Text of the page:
Listen officer, kids die all the time, you know. Trust me. And seventeen isn’t that young. But his blood tasted like mine, that was a surprise. So was his walk; wobble really. Monnie told me he needed a few more, “Get it girl,” that’s what she said, and she said it just like that, like her lips were dripping with sticky spit and she was slurping it back up. I couldn’t, not just then, couldn’t give him what he need.
It’s that kind of place, like. Where I live, we’re plastic playgrounds, sun bleached like they been covered in curdled milk, and those rough gray walls, you know, the ones that rip the backs of your arms when you’re making out against them, they’re the ones, and they’re all covered in tags, pretty ones, oranges and reds, sometimes yellow. Art, but white trash. No sir, I think it’s kind of a cute term. We got lawn chairs in the front yard next to broken motor boats and American flags. But more than that, in my neighborhood, we’re pit bulls on rope leashes, gnashing wet teeth at each other. Those bright shiny teeth. They don’t give women something like that, something sharp. Women, we’re stuck all round and curved and softy you know? Nothing slick, slicey, nothing deadly to flash. We gotta find fake ones. That’s what Monnie said. And she runs things. She does. Tawny, blonde. She’s a queen in a Jeep Cherokee. What I mean is, she’s real smart, knows about everything.
That’s why she carries a gun. The one she gave me. At the party on the stomped grass soccer field near our old middle school. Lit blazing orange between the night dark and the fire light, smoke swirled around her, the thick of it nestling into the strings of her hair. She pressed that silver metal into my hand and it gave me superpowers. The butt was ivory and engraved with a rose and it was shiny, in a way that looked wet and I pointed it at his chest. ‘Cause he got too close. You know what I mean too close. Yeah, I bet you do. No sir, only that you can get as close as you want ‘cause you got a gun. Men like you always have a gun sir, even when you’re not armed. You could do what that kid did, slide your hand round the skin on my belly, push down near the zipper of my jeans, you could make any girl like your dolly. And it wasn’t that. He was already doing that, all boys do that before they even meet you, before they even touch you, they’ve been doing that.
It was that I’d given him a few snaps, telling him to go to hell, makin’ a show of him, but he kept gnawing at me. “Don’t tempt her boy” Monnie said behind my ear and her breath smelled like wintermint gum and old Budweiser. And he laughed. Stepped towards me on the wet grass, wrapped his hands around my hips with his mouth pressed into my neck. I shoved him with my shoulder and lifted the gun. “What? You goin’ a shoot me?” he said and I understood why they keep them dogs on ropes; because on that grass my spine bent, I lowered to all fours, hot drool clung from my silky ivory teeth. Covered in thick, fatty muscle and quivering short hairs, my muzzle rounded and I was a dog. A dog. And Officer, sir, my bloody teeth bit.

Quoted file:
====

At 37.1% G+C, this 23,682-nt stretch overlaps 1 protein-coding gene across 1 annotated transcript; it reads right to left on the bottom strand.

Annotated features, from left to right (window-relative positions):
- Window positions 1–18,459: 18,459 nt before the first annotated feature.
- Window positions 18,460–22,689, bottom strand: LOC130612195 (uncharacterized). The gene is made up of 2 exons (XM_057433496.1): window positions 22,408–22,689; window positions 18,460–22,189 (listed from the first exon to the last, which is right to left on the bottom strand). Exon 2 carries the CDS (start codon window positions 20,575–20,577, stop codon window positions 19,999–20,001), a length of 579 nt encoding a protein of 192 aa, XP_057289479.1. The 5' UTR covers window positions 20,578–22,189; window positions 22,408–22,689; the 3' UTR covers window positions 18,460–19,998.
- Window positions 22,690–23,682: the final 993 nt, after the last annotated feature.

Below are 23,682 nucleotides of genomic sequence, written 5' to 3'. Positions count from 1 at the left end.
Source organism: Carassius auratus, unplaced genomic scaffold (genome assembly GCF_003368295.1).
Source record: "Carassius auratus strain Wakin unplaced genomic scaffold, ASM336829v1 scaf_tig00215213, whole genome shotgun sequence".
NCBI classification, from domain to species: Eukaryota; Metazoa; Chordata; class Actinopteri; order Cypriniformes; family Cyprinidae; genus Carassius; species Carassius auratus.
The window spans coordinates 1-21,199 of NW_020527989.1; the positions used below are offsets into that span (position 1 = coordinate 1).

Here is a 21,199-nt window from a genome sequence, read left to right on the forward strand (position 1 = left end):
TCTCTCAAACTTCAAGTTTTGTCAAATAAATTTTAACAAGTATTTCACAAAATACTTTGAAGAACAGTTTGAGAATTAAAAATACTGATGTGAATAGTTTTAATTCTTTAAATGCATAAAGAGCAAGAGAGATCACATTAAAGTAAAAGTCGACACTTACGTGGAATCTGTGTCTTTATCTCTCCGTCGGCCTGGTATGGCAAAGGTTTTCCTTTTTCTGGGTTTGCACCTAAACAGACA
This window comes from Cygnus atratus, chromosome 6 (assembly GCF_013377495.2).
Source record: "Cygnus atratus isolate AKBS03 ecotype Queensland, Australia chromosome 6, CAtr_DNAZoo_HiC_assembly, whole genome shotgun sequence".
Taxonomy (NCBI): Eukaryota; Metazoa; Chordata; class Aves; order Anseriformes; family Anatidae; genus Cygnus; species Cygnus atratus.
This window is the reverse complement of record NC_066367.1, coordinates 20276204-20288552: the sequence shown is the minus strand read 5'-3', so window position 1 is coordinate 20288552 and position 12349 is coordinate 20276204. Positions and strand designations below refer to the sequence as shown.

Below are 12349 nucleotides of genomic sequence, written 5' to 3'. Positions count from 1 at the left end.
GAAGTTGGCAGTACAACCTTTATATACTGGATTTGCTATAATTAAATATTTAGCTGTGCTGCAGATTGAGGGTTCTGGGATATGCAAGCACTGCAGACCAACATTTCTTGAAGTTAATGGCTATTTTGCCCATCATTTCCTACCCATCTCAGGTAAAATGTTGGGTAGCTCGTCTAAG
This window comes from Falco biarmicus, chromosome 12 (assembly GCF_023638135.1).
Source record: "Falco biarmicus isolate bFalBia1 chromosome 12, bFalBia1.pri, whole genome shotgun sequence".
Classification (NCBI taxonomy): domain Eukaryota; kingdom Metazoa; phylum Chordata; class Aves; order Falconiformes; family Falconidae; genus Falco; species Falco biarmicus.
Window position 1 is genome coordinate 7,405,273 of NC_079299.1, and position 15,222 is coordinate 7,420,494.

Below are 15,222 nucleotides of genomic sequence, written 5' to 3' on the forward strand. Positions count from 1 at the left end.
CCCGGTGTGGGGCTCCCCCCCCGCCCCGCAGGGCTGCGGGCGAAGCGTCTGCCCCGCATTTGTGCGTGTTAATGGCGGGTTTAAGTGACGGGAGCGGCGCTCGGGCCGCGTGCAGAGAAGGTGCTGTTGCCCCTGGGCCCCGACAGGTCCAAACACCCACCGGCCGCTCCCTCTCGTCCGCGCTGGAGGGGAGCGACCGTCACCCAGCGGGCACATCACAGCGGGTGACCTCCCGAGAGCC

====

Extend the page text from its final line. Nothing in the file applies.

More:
Now, a gun’s a weird thing, hollow metal, but it’s not the metal that make it deadly, it’s the emptiness.
It wasn’t how I thought. I thought it might burst like the Fourth of July or squish like a strawberry Gusher between your teeth, but it didn’t. It was a momentary black hole and a spiral of gray smoke from the singed edge of his Ed Hardy T-shirt. Still, the initial blow was enough to spatter a few specks of blood and skin on my lips. I felt the flesh and blood between my teeth. I licked and it tasted just like mine. It was just like mine. And for a few beats, he tried to talk, but it was nonsense groans. He stepped towards me, his eyebrows all earnest and he coughed. His hand was out and then he started bleeding out. It was the color of box wine and the thickness of blackstrap molasses. That’s when Monnie said he needed a few more, but when I looked down, I saw I’d been turned back into a girl. A girl in jeans and a blood soaked shirt from Forever 21. I froze. So it was Monnie. Monnie and her set of teeth who ended his suffering, put him down.
6 thoughts on “Fake Teeth Yarn by Kiersen Clerkin”
The great tempo and fantastic language make it sorrowful when the piece ends. But it does close at the exact right place. Excellent writing here.
A great piece loaded with shape shifting ambiguity and horror. Fantastic use of language!
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I agree with Leila – beautiful, descriptive writing. I also love how you juxtapose the everyday with such rich writing, for eg. ‘shirt from Forever 21’. Superb piece of writing.
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Gritty, intense and bizarre … all wrapped in an excellent package. Very nice.
I really did enjoy this!
What I really thought was clever was that when you read it you always believe that she is playing with metaphor in a vampire / werewolf story type of way. But it is reversed, the metaphor is an actuality and it is more a comparison which many try but very few do well.
Well thought out and very well done.